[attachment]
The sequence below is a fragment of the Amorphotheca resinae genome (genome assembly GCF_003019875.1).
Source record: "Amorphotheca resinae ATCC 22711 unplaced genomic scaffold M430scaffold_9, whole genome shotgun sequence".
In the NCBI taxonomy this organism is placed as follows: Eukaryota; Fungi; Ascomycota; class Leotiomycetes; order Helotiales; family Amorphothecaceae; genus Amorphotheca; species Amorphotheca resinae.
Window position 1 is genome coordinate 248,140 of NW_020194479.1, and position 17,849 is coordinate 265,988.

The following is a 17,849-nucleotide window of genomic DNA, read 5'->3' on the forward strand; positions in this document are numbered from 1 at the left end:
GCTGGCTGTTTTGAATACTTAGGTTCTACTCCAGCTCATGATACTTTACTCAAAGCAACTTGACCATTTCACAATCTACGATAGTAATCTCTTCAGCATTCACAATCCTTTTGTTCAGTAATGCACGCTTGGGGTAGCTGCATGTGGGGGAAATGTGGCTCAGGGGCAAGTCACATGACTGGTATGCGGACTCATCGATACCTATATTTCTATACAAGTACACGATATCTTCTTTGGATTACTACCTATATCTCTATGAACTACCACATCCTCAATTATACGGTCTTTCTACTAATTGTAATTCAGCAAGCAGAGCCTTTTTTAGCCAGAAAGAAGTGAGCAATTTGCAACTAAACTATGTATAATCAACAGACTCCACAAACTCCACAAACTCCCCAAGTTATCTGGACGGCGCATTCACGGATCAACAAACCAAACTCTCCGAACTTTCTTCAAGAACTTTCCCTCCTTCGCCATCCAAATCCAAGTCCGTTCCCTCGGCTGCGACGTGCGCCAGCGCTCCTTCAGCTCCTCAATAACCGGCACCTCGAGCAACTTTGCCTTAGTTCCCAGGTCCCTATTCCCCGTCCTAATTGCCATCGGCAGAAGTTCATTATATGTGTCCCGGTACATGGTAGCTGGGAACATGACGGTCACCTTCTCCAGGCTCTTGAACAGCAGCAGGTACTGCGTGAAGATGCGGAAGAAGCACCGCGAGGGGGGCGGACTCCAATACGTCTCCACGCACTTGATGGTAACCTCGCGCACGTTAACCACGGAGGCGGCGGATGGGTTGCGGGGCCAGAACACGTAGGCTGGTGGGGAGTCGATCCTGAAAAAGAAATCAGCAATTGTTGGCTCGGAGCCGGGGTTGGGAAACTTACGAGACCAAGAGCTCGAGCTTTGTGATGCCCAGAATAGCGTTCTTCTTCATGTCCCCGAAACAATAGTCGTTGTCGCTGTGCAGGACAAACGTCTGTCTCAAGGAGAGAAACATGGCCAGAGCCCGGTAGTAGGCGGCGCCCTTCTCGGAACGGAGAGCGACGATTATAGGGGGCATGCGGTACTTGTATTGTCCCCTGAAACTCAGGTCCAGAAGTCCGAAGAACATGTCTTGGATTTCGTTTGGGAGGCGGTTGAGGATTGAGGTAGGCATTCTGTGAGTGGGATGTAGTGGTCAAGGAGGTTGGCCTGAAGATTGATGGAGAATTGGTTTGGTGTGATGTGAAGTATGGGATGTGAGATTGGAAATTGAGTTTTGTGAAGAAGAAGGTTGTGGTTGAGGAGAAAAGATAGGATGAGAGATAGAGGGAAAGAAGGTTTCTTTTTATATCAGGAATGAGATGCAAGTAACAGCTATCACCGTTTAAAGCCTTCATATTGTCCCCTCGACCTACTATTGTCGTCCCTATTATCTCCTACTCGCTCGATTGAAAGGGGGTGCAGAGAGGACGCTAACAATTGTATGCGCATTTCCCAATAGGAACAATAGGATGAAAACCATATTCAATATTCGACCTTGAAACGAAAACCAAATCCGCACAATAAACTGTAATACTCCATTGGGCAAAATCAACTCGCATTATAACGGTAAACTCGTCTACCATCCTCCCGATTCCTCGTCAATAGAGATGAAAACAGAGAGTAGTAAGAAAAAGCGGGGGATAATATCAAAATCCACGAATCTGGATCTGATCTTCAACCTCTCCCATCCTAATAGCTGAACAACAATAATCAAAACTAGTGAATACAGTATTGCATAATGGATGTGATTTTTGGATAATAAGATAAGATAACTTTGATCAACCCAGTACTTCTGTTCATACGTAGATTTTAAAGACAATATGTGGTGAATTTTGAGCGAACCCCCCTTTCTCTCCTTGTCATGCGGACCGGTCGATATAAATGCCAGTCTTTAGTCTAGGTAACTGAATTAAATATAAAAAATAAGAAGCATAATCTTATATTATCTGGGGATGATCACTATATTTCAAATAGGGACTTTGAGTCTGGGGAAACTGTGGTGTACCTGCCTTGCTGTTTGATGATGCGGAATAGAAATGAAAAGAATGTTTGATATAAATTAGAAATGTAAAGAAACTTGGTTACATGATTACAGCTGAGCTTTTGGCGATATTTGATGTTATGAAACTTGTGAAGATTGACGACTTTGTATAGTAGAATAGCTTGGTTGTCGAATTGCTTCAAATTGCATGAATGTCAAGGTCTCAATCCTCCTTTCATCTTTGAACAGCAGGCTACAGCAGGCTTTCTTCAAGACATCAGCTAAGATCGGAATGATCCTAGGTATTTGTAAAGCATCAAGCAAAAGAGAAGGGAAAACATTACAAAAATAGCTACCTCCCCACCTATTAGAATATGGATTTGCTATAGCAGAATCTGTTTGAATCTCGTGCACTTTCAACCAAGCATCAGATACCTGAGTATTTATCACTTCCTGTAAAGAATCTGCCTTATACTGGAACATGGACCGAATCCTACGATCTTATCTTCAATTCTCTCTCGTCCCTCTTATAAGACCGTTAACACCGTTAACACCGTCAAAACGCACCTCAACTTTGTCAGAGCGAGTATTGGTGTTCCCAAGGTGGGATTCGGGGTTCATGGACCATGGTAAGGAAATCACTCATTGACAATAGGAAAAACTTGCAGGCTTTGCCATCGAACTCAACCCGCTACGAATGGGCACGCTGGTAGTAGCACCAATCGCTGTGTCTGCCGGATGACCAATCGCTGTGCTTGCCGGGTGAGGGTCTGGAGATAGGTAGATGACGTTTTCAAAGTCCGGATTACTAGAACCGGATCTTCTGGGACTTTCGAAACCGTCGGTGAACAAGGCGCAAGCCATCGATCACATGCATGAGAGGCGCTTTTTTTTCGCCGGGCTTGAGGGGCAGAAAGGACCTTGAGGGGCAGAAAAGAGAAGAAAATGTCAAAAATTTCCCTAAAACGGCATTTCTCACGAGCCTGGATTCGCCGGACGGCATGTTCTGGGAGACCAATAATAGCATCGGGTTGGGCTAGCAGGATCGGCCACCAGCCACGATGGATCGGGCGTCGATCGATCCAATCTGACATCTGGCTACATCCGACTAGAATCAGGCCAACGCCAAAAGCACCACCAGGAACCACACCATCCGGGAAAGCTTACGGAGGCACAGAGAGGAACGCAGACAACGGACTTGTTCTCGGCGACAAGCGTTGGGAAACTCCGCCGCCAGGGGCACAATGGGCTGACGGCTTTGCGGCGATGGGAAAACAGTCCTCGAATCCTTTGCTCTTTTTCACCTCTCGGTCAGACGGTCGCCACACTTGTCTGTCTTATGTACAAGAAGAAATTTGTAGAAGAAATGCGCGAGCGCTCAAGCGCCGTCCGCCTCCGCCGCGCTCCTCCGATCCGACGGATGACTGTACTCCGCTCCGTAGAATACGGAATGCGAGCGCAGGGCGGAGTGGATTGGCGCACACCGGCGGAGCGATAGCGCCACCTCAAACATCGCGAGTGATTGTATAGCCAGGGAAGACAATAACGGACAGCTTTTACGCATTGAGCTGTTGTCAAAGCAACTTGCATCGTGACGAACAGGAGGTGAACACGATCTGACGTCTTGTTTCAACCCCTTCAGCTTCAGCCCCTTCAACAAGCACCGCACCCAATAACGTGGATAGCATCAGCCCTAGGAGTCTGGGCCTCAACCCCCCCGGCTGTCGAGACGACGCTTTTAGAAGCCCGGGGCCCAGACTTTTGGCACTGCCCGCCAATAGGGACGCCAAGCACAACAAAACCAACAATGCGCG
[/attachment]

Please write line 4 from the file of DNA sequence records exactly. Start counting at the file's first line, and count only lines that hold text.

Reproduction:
Window position 1 is genome coordinate 248,140 of NW_020194479.1, and position 17,849 is coordinate 265,988.